Unknown language #10

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ProZ.com is a membership-based website that targets freelance translators.  They currently have posted a job for which they are seeking a qualified translator, but are uncertain of what language the source text is in.  On first sight, the sample text (see below) looks vaguely Turkic to me.  The person who posted the job notes:

We are trying to figure out this language. It was thought to be Turkish of which it is not familiar to native Turkish translators. It is thought to possibly be Turkish Tartar, Bulgarian, Georgian, Uzbek.

Here's the sample text:

Ukhant karapet qulkt kirlerek
Iqat ighun chapuq sireleq,
Poghtu Payghytei Pielereq
Azlayn qoghular eliut karapet.

Google Translate detects the sample text as Bulgarian, and even gives this Cyrillic version:

Ухант карапет яулкт кирлерек Ияат игхун чапуя сирелея, Погхту Паъгитей Пиелерея Азлайн яогхълар елиът карапет.

But the best "English" translation GT can provide is this:

Uhant carapet julkt Kirlerek
Iiaat ighun chuya sireleia,
Pogghei Pogghei Peleleria
Azina joghular elite carapet.

Note that the second word and the last word are the same.  The first word of the second line, "iqat", reminds me of Uyghur "ikat", a dyeing technique for textiles.  And there are other words in the sample passage that make me think of textile terminology and Turkic language.  But I'll stop here for now.

Any ideas?

[h.t. Thorin Engeseth]


  1. Kate Gladstone said,

    December 1, 2017 @ 11:20 pm

    Re “Uighur ‘ikat’, a dyeing technique for textiles” — No, the word ‘ikat’ is of Indonesian origin, not Uighur: see https://en.m.wikipedia.org/wiki/Ikat and https://www.bing.com/search?q=etymology+of+ikat&form=APIPA1&PC=APPD

  2. Kate Gladstone said,

    December 1, 2017 @ 11:25 pm

    I notice, too, that this “Unknown language #9” challeng3 is the second challenge to be numbered #9 on LamguageLog. Shouldn’t this second =9 have been numbered #10?

  3. Kate Gladstone said,

    December 1, 2017 @ 11:32 pm

    I see you’ve corrected the number; thanks!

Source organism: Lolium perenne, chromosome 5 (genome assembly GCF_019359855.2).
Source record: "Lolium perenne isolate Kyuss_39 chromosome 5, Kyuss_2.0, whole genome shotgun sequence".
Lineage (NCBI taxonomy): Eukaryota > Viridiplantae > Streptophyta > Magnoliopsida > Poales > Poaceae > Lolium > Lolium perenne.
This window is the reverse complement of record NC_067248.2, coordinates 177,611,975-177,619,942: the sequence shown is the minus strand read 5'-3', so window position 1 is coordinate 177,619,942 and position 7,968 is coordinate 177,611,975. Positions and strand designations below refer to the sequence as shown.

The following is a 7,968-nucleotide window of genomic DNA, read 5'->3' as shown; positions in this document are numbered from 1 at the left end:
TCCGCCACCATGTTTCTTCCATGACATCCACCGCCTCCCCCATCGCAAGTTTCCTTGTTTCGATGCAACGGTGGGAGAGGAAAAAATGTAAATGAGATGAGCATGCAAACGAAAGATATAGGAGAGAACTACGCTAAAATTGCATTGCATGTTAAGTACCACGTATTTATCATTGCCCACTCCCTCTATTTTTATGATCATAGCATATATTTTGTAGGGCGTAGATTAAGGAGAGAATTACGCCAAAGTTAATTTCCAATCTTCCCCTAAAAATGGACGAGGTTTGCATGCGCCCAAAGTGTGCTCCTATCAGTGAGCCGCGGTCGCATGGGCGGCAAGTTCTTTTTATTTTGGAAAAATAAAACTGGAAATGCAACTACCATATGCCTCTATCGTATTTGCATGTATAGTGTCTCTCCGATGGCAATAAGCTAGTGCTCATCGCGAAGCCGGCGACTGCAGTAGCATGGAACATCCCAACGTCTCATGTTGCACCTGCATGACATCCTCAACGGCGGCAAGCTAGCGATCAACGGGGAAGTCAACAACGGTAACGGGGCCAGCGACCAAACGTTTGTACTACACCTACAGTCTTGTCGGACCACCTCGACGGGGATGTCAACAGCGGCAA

4. Victor Mair said,

    December 1, 2017 @ 11:49 pm

    Thanks for catching me, both on the numbering problem in the title and about the origin of the word "ikat". I actually did a search to determine the previous "Unknown language" post, and the last one that turned up was #8. Anyway, I'm glad that's fixed now.

    As for "ikat", I should have known better, because I have studied this very problem in some depth several years ago, but it slipped my mind this evening when I was writing the post. The problem is that, although I've been to Xinjiang dozens of times and visited workshops where ikat is produced, and was quite aware that the Uyghurs referred to it as "atlas", seeing the "iqat" in this Turkic-looking text caused some wires to get crossed in my brain.

    Here's the Wikipedia article on "ikat" discussing the Uyghur word:


    Uyghurs call it atlas (in IPA [ɛtlɛs]) and use it only for woman's clothing. The historical record indicates that there were 27 types of atlas during Qing occupation. Now there are only four types of Uyghur atlas remaining: Qara-atlas (Darayi, black ikat used for older women's clothing), Khoja'e-atlas (yellow, blue, purple ikat used for married women), Qizil-atlas (red ikat used for girls) and Yarkant-atlas (Khan-atlas). Yarkant-atlas has more diverse styles; during Yarkant Khanate (16th century), there ten different styles of Yarkant-atlas.


  5. Kate Gladstone said,

    December 1, 2017 @ 11:56 pm

    I believe the language to be either a Georgian or Armenian. When I use Google or Bing to search the text’# individual” words, such as “sireleq” fir instance, many of them come up ONLY in tweets written by Armenians or Georgians or in other Roman-alphabet renditions of Armenian: or Georgian for instance, “Karapet” s a masculine personal name in some varieties of Armenian (other varieties render it “Garabed”) and there is a “Saint Karapet Church” in Tbilisi, Georgia. Please find someone who knows Armenian and/or Georgian.

  6. Ben said,

    December 2, 2017 @ 1:34 am

    This might be Armeno-Turkish (Ottoman Turkish written in the Armenian script) that has then been transcribed into the Latin alphabet. Karapet is, as noted, a common Armenian name and the -erek, -lar and -leq (ie -lik) are widely used suffixes in Turkish. "ighun" could be "içün" (modern "içini"), meaning "because" or "for".

    One would need to get the mapping from the Armenian to Arabic alphabets used to see if this theory makes sense.

  7. Laura Morland said,

    December 2, 2017 @ 4:08 am

    I see that nobody on ProZ.com has yet volunteered to take on the job (which has "expired"): https://www.proz.com/job/1383293?print=1

    The request does note that it is "poetry." I bring it up simply because no one in the discussion (including the O.P.) has chosen to describe the text in that way — maybe because it's so obvious?